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Views not of the majority at recent Sunderland Unites demonstration

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Having apparently been the only city councillor to have attended and supported the very first Justice for the Women of Sunderland demonstration at Keel Square a few months ago, I decided to go along to the recent Sunderland Unites etc demonstration at the same location.

The thrust of their message was to oppose racism, which I fully support, and also in addition, as a councillor from the east area of the city who sits on various committees, some with the police, I have always thought it very important to observe these events at first-hand.

Unfortunately after a warm and sincere welcome from the local clergy, as time progressed it became clearly evident that the usual political suspects were in full force, namely the Socialist Workers Party, some other Marxist organisation and a branch of the Communist Party, all totally unrepresentative of the vast majority of the people of Sunderland.

Speakers also strayed into stereotypical left-wing political rhetoric.

There was absolutely no sign of any of the three Sunderland MPs, though apparently one was on holiday, and no sign of any council leaders. None either chose, or were not asked, to speak.

So what transpired was certainly not a gathering where the views of the majority actively involved in city politics were voiced.

And although there were a good number of well-intentioned local people in attendance, this event was ultimately dominated by extreme left wing parties/bodies. For such a future demonstration to gain more mainstream credibility way beyond its current very restricted base, the organisers are really going to have to think again.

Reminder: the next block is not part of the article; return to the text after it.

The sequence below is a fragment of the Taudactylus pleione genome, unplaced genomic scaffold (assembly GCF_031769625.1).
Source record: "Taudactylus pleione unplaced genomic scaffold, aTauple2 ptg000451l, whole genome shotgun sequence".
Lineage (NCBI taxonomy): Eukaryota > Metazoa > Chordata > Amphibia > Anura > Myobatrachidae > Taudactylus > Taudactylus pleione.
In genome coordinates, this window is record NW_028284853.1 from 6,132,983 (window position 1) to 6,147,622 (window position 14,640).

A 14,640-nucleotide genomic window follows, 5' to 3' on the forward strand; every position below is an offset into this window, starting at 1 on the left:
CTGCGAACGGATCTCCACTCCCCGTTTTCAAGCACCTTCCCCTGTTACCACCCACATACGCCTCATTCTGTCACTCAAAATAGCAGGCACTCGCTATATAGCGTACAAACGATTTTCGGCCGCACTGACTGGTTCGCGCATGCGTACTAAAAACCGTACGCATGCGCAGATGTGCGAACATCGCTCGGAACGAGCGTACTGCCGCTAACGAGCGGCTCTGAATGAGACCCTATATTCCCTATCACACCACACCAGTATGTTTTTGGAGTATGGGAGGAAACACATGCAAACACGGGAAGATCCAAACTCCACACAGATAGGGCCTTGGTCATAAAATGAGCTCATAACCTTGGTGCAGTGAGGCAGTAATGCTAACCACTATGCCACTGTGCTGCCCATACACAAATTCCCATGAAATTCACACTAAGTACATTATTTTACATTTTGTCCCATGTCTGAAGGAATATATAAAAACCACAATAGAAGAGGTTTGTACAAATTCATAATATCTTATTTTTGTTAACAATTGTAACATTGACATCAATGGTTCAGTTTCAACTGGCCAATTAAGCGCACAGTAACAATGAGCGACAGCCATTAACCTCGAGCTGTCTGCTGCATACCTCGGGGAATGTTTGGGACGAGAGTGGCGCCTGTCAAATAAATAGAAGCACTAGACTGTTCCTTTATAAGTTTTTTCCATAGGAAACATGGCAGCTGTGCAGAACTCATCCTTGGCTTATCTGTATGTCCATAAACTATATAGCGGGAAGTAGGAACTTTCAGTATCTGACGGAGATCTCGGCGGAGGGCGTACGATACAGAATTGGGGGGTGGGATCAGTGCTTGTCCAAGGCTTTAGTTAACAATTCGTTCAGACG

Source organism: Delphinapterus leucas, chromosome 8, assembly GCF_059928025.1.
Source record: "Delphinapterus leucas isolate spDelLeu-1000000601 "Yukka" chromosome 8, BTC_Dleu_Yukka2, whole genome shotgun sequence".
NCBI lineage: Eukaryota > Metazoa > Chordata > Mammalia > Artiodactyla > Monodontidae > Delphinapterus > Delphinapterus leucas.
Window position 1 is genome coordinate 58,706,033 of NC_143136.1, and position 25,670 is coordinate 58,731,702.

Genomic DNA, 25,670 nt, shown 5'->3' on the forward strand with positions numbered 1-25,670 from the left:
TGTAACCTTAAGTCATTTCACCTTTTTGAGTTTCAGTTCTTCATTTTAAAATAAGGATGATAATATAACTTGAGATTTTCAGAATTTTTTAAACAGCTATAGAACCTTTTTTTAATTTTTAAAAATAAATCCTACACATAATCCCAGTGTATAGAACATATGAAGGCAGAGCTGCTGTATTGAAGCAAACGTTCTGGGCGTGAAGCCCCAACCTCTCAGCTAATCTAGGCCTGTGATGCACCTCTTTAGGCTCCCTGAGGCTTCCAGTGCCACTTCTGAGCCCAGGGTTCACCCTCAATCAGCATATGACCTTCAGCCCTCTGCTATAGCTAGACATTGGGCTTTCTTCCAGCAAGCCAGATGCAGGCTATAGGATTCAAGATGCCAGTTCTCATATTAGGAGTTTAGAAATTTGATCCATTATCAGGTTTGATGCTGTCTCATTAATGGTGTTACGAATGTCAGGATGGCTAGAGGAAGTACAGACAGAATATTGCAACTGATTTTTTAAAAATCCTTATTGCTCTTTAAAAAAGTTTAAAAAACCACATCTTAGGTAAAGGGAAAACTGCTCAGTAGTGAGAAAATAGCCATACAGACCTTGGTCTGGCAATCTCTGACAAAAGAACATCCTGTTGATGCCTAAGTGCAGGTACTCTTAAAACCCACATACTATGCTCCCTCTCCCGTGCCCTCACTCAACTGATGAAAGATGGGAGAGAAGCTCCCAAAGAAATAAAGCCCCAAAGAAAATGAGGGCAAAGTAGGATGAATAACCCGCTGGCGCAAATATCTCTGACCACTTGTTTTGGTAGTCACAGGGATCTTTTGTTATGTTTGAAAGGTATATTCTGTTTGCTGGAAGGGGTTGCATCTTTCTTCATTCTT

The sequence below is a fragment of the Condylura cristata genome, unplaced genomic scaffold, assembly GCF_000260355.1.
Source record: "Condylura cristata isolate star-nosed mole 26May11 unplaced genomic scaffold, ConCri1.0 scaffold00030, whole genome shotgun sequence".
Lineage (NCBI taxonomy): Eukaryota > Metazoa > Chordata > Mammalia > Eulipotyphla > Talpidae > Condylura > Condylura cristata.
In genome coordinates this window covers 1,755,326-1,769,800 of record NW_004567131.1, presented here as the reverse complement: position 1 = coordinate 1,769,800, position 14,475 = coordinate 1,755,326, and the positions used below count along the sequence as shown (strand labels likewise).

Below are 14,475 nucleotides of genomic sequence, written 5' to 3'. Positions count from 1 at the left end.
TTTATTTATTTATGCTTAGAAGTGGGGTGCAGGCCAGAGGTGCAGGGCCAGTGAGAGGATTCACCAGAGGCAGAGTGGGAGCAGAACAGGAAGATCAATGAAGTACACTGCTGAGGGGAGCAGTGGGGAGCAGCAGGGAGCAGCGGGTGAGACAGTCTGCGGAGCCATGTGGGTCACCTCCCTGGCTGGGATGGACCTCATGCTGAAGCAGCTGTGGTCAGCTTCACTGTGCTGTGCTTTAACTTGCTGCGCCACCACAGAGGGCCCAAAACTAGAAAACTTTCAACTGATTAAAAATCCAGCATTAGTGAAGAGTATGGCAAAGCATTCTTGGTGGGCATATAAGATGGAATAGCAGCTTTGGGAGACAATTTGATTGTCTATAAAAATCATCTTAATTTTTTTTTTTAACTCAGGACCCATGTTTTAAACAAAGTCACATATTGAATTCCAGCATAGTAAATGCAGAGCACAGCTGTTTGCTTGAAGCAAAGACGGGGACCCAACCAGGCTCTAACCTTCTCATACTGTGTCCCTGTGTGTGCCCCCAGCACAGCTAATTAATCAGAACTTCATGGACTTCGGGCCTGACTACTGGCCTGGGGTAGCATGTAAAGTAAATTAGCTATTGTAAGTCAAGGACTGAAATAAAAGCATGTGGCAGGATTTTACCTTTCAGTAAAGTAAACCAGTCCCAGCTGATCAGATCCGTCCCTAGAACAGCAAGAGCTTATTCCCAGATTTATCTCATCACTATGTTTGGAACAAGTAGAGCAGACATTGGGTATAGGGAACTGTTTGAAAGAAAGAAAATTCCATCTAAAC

Other than the previously mentioned Justice for Women event – by a distance the most impressive I have attended – this was the third such demonstration in the city I have witnessed, the two others being near the railway station and in park lane.

The most recent was the only one where I was very relieved no one got hurt, as it was worrying when both sets of demonstrations got too close.

Two contrasting groups with views miles apart was not a safe environment and the police on the ground did a very good job.

That said the freedom of people to march and demonstrate peacefully, working closely with the police, is part of our political process. So long as Sunderland is not targeted by both groups on a regular basis then this, of course, should always be their democratic right.

Coun Michael Dixon, Conservative,

St Michael’s Ward